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Habitat fragmentation causes immediate and time-delayed biodiversity loss at different trophic levels

Authors


E-mail: jochen.krauss@uni-bayreuth.de

Abstract

Ecology Letters (2010) 13: 597–605

Abstract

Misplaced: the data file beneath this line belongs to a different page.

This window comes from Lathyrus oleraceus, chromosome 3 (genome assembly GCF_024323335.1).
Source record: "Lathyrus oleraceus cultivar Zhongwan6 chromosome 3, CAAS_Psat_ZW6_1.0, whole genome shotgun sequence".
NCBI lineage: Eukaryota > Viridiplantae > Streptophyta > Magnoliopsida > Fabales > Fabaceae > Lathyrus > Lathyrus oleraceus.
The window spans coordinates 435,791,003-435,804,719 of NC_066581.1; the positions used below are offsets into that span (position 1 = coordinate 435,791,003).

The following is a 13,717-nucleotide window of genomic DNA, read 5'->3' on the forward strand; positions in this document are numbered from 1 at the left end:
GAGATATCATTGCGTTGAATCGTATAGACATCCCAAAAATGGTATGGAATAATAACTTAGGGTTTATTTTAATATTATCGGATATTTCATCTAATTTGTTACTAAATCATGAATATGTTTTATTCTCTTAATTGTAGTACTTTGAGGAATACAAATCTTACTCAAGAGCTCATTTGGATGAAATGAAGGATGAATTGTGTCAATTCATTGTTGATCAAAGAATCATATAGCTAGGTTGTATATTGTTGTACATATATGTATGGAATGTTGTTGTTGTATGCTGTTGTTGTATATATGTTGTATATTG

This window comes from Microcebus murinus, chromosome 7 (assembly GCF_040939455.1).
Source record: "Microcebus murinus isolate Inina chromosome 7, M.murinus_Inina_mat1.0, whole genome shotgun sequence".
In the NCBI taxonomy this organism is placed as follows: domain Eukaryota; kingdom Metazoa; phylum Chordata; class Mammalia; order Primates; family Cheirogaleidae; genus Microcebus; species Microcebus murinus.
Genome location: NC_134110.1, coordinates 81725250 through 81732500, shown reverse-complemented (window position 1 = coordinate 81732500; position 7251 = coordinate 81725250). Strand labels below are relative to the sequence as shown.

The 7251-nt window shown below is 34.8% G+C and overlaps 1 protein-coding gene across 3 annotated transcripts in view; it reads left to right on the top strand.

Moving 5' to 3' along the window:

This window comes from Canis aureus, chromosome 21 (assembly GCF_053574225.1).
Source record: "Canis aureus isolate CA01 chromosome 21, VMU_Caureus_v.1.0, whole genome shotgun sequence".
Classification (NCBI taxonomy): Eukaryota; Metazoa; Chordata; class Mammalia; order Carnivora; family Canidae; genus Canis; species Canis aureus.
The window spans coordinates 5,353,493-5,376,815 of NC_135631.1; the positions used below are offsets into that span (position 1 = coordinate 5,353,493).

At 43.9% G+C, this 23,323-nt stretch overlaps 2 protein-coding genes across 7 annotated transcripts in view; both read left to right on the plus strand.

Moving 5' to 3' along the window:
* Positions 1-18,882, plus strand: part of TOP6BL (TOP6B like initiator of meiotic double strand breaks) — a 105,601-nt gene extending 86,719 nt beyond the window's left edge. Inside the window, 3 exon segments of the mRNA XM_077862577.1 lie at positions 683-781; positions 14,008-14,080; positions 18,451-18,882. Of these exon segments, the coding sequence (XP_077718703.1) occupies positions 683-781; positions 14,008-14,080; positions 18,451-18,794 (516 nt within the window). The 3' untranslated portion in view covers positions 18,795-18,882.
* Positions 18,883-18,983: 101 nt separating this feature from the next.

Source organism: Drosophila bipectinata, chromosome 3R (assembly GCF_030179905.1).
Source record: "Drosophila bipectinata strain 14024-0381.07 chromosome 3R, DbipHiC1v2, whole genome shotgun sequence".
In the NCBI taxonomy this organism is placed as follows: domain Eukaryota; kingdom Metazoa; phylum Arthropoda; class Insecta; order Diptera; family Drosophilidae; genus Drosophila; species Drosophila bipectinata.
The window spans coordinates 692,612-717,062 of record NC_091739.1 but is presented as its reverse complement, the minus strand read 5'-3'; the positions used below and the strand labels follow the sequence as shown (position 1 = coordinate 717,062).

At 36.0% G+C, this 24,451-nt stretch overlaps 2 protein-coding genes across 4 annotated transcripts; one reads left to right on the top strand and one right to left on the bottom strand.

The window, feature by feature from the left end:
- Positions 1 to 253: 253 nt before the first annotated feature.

Intensification or abandonment of agricultural land use has led to a severe decline of semi-natural habitats across Europe. This can cause immediate loss of species but also time-delayed extinctions, known as the extinction debt. In a pan-European study of 147 fragmented grassland remnants, we found differences in the extinction debt of species from different trophic levels. Present-day species richness of long-lived vascular plant specialists was better explained by past than current landscape patterns, indicating an extinction debt. In contrast, short-lived butterfly specialists showed no evidence for an extinction debt at a time scale of c. 40 years. Our results indicate that management strategies maintaining the status quo of fragmented habitats are insufficient, as time-delayed extinctions and associated co-extinctions will lead to further biodiversity loss in the future.

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